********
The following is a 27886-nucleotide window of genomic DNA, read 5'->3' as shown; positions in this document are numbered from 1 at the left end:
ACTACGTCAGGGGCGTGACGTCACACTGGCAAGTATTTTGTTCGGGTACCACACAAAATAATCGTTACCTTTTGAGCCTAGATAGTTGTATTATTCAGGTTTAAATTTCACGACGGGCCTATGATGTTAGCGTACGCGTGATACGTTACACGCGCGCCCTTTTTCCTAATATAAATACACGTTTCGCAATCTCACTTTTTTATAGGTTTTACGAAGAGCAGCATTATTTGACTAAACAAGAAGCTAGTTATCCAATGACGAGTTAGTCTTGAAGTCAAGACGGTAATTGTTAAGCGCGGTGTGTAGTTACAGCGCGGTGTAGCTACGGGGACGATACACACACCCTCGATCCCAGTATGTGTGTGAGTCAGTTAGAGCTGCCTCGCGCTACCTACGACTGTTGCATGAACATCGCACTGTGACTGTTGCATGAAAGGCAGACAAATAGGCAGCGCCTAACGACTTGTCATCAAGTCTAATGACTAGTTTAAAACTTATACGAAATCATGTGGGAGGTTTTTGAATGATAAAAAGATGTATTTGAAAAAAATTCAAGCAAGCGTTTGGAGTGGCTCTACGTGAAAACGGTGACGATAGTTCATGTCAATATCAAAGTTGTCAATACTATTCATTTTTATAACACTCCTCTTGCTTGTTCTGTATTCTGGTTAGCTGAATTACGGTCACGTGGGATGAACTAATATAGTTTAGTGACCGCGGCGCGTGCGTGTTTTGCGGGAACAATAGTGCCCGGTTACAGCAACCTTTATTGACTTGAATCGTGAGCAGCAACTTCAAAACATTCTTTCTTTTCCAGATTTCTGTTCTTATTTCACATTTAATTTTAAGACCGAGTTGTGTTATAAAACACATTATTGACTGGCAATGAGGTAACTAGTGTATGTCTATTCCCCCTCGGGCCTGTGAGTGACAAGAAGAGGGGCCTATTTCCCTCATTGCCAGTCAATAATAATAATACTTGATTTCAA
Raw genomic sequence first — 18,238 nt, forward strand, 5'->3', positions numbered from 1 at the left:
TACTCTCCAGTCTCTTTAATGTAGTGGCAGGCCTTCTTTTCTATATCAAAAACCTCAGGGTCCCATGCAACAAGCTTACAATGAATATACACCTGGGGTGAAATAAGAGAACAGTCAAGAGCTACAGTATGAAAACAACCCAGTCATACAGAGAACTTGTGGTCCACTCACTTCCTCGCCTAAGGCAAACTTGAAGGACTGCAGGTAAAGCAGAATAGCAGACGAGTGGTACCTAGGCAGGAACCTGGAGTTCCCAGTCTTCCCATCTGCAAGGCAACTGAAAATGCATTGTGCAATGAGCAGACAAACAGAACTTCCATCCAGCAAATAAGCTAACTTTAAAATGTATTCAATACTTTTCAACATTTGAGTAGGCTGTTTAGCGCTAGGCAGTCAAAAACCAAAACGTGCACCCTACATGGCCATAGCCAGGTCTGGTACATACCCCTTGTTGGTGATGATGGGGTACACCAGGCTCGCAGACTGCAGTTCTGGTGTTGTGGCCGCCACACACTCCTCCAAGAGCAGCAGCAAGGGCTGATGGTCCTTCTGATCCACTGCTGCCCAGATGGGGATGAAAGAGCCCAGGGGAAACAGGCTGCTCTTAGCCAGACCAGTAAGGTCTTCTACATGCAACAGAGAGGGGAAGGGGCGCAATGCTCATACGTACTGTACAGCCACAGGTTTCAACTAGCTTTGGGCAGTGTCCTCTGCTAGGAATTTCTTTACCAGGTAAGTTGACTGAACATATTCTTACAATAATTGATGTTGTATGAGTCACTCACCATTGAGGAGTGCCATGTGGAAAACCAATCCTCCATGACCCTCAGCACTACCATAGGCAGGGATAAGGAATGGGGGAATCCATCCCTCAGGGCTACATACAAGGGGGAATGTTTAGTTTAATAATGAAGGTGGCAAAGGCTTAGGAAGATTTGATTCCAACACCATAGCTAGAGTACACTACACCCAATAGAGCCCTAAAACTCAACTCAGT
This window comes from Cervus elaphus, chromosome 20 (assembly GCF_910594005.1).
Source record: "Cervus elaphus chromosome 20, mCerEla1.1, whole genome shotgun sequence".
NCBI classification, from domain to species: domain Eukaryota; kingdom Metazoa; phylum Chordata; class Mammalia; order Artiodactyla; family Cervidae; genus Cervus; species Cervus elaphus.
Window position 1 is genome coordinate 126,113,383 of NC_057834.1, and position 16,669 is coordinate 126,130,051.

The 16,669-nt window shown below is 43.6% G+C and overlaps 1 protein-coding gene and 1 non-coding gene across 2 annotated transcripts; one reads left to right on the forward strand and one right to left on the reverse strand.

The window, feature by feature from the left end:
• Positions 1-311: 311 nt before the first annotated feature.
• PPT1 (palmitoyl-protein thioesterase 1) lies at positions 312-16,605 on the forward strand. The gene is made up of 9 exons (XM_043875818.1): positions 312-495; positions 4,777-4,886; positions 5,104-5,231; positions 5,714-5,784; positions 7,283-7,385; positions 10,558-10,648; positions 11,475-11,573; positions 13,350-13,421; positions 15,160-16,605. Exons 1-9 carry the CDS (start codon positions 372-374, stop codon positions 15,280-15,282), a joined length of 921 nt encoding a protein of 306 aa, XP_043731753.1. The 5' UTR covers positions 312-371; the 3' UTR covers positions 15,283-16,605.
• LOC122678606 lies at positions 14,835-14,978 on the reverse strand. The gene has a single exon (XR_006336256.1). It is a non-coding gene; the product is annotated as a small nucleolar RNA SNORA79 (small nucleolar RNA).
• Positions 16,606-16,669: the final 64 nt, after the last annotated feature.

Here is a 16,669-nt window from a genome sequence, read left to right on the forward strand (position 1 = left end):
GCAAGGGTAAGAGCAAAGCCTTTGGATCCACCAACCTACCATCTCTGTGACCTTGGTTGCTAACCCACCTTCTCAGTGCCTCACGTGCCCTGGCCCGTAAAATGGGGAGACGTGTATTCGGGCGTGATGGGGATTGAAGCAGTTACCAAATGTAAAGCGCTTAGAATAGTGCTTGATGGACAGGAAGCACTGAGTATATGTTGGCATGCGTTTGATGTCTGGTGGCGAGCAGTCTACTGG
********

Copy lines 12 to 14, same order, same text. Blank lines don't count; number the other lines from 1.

• PPT1 (palmitoyl-protein thioesterase 1) lies at positions 312-16,605 on the forward strand. The gene is made up of 9 exons (XM_043875818.1): positions 312-495; positions 4,777-4,886; positions 5,104-5,231; positions 5,714-5,784; positions 7,283-7,385; positions 10,558-10,648; positions 11,475-11,573; positions 13,350-13,421; positions 15,160-16,605. Exons 1-9 carry the CDS (start codon positions 372-374, stop codon positions 15,280-15,282), a joined length of 921 nt encoding a protein of 306 aa, XP_043731753.1. The 5' UTR covers positions 312-371; the 3' UTR covers positions 15,283-16,605.
• LOC122678606 lies at positions 14,835-14,978 on the reverse strand. The gene has a single exon (XR_006336256.1). It is a non-coding gene; the product is annotated as a small nucleolar RNA SNORA79 (small nucleolar RNA).
• Positions 16,606-16,669: the final 64 nt, after the last annotated feature.